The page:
On Tuesday last 6th December 2011, on the evening after the conclusion of the Budget 2012 announcements, Minister of State (otherwise known as a “junior minister”) at Ireland’s finance ministry, Brian Hayes appeared on the Vincent Browne show to defend the budget announcements.
Budget 2012 is the fourth austerity budget inIrelandfollowing the financial crisis in late 2008, and it fell to the junior minister to justify the latest measures. Not surprisingly, the junior minister came under attack from political opponents and others, and reacted with the well-tested tactic of counter-attacking his tormenters and challenged them to produce a better way of dealing with our gaping budget deficit. “We’re bankrupt!” he declared before inviting suggestions. “How would YOU make the adjustment”
The junior minister earns a headline annual salary – before expenses, allowances, benefits, pensions, perks – of €130,042 (USD 174, 256, GBP 111,147).
Poor Brian is obviously troubled by the financial mess the country is in, and the following are imaginings of how the junior minister frets over finding a solution:
“What to do, what to do, what to do” he might ponder, knowing he would be entitled to a €30,000 golden handshake if he were to quit his junior ministerial role tomorrow despite only holding it for nine months
As he paces his office going almost cross-eyed with the mental exertion he might at least be comforted by the fact that he gets €12,000 per annum as a so-called “public representation allowance” for which he doesn’t need provide receipts.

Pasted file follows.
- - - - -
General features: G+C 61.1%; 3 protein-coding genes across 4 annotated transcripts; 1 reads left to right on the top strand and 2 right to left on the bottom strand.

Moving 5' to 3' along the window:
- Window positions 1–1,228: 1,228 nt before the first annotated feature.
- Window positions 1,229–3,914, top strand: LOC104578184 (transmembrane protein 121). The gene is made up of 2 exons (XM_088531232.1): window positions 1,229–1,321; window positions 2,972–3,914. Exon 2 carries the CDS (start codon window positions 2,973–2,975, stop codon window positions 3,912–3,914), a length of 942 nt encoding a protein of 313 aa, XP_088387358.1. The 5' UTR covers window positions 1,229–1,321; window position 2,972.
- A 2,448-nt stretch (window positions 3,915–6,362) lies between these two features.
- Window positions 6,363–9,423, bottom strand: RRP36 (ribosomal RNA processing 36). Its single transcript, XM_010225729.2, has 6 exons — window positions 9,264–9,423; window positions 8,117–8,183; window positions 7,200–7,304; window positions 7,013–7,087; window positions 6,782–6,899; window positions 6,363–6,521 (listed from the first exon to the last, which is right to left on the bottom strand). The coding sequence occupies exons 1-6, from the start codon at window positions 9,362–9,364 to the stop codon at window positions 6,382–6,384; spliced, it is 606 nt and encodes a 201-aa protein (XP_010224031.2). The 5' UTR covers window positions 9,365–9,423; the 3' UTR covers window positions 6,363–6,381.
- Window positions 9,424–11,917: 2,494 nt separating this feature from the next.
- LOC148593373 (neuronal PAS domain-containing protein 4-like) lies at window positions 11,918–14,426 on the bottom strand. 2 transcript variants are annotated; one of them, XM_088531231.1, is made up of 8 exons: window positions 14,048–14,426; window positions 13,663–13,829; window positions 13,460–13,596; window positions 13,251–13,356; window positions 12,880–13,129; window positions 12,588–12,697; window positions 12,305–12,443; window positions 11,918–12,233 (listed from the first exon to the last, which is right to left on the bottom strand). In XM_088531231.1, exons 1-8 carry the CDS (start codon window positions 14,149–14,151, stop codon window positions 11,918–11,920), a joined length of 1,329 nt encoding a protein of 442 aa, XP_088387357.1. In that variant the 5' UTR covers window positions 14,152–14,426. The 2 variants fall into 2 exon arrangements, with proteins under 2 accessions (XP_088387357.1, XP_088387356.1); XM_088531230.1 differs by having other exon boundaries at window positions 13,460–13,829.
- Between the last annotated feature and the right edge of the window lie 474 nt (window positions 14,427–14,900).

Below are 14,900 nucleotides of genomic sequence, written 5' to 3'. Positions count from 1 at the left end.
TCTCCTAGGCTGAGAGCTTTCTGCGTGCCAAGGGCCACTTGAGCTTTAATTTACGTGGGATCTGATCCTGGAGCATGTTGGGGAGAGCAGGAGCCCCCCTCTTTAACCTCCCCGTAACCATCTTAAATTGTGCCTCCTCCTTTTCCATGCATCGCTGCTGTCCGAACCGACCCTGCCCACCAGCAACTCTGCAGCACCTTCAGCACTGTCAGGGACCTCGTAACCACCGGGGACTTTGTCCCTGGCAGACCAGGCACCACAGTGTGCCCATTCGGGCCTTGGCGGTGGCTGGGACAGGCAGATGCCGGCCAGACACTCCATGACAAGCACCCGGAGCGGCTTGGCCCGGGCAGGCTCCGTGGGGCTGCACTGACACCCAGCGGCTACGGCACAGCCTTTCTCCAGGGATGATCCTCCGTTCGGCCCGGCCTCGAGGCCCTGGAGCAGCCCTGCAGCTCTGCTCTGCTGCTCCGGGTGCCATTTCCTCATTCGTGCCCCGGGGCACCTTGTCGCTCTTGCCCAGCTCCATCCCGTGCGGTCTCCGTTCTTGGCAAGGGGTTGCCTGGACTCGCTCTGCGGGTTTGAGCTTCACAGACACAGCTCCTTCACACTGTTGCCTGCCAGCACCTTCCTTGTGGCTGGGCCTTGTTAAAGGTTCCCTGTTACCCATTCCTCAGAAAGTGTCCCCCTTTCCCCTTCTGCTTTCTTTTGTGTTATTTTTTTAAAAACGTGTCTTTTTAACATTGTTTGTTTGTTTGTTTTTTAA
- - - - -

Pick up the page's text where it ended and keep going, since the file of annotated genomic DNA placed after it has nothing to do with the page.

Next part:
“Think man. THINK!” he might urge advisers, safe in the knowledge that he doesn’t even have to declare entertainment gifted to him by others
As he wakes in the middle of the night in cold sweats, he might at least be able to return to sleep when he remembers the ministerial pension he will be entitled to if he survives in post for two years, otherwise he’ll have to make do with an ordinary TD’s pension.
Now Brian Hayes, the TD for Dublin South-West has according to the latest Dail register of interests, no occupational income, no shares, no directorships, no declared gifts, no remunerated positions and his only property aside from his residence is an apartment in Clontarf which he rents out. That was the position in 2010. Compared with some other TDs, his non-political income is modest.
There is a comparison of the headline salaries of our own senior politicians and their non-bankrupt UK counterparts here. The UK is also noteworthy because last week Prime Minister David Cameron made his ministers accept an effective paycut of GBP 4,129 (€4,830) by forcing them to make bigger personal contributions to what the Daily Mail called “gold-plated pensions” The loot bagged by our politicians has also raised eyebrows in Germany; this is a report from 2009 before the country needed a bailout from the IMF.
(Graphic above produced by Japlandic.com, with other examples of artwork available here)